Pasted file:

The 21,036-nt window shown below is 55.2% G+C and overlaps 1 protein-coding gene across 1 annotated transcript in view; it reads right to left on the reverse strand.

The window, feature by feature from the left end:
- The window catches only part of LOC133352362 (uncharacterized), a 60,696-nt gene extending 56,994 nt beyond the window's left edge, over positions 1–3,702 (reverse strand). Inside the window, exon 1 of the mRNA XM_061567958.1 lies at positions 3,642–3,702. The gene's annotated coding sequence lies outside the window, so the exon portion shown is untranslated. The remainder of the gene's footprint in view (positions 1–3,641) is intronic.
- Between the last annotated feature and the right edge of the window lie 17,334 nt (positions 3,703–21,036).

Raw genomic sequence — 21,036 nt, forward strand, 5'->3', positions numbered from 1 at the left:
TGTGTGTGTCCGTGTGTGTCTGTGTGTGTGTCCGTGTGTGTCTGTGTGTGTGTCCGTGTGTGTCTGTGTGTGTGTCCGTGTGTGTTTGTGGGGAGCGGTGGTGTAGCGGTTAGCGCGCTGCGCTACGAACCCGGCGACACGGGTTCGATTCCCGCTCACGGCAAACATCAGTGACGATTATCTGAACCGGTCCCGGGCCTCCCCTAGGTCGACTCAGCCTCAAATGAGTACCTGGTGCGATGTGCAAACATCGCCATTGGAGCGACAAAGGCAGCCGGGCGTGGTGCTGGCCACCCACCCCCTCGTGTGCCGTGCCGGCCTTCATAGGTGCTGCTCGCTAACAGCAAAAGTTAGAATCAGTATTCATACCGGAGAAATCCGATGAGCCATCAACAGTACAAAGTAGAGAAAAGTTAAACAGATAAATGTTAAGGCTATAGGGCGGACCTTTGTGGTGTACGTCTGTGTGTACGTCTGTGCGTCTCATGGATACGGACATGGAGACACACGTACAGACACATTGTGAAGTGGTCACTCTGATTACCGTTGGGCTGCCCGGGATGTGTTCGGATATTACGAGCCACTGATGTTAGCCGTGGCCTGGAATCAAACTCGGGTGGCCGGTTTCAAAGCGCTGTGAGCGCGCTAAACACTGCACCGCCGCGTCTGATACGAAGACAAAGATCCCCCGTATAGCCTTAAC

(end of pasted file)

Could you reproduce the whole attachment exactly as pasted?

The 21,036-nt window shown below is 55.2% G+C and overlaps 1 protein-coding gene across 1 annotated transcript in view; it reads right to left on the reverse strand.

The window, feature by feature from the left end:
- The window catches only part of LOC133352362 (uncharacterized), a 60,696-nt gene extending 56,994 nt beyond the window's left edge, over positions 1–3,702 (reverse strand). Inside the window, exon 1 of the mRNA XM_061567958.1 lies at positions 3,642–3,702. The gene's annotated coding sequence lies outside the window, so the exon portion shown is untranslated. The remainder of the gene's footprint in view (positions 1–3,641) is intronic.
- Between the last annotated feature and the right edge of the window lie 17,334 nt (positions 3,703–21,036).

Raw genomic sequence — 21,036 nt, forward strand, 5'->3', positions numbered from 1 at the left:
TGTGTGTGTCCGTGTGTGTCTGTGTGTGTGTCCGTGTGTGTCTGTGTGTGTGTCCGTGTGTGTCTGTGTGTGTGTCCGTGTGTGTTTGTGGGGAGCGGTGGTGTAGCGGTTAGCGCGCTGCGCTACGAACCCGGCGACACGGGTTCGATTCCCGCTCACGGCAAACATCAGTGACGATTATCTGAACCGGTCCCGGGCCTCCCCTAGGTCGACTCAGCCTCAAATGAGTACCTGGTGCGATGTGCAAACATCGCCATTGGAGCGACAAAGGCAGCCGGGCGTGGTGCTGGCCACCCACCCCCTCGTGTGCCGTGCCGGCCTTCATAGGTGCTGCTCGCTAACAGCAAAAGTTAGAATCAGTATTCATACCGGAGAAATCCGATGAGCCATCAACAGTACAAAGTAGAGAAAAGTTAAACAGATAAATGTTAAGGCTATAGGGCGGACCTTTGTGGTGTACGTCTGTGTGTACGTCTGTGCGTCTCATGGATACGGACATGGAGACACACGTACAGACACATTGTGAAGTGGTCACTCTGATTACCGTTGGGCTGCCCGGGATGTGTTCGGATATTACGAGCCACTGATGTTAGCCGTGGCCTGGAATCAAACTCGGGTGGCCGGTTTCAAAGCGCTGTGAGCGCGCTAAACACTGCACCGCCGCGTCTGATACGAAGACAAAGATCCCCCGTATAGCCTTAAC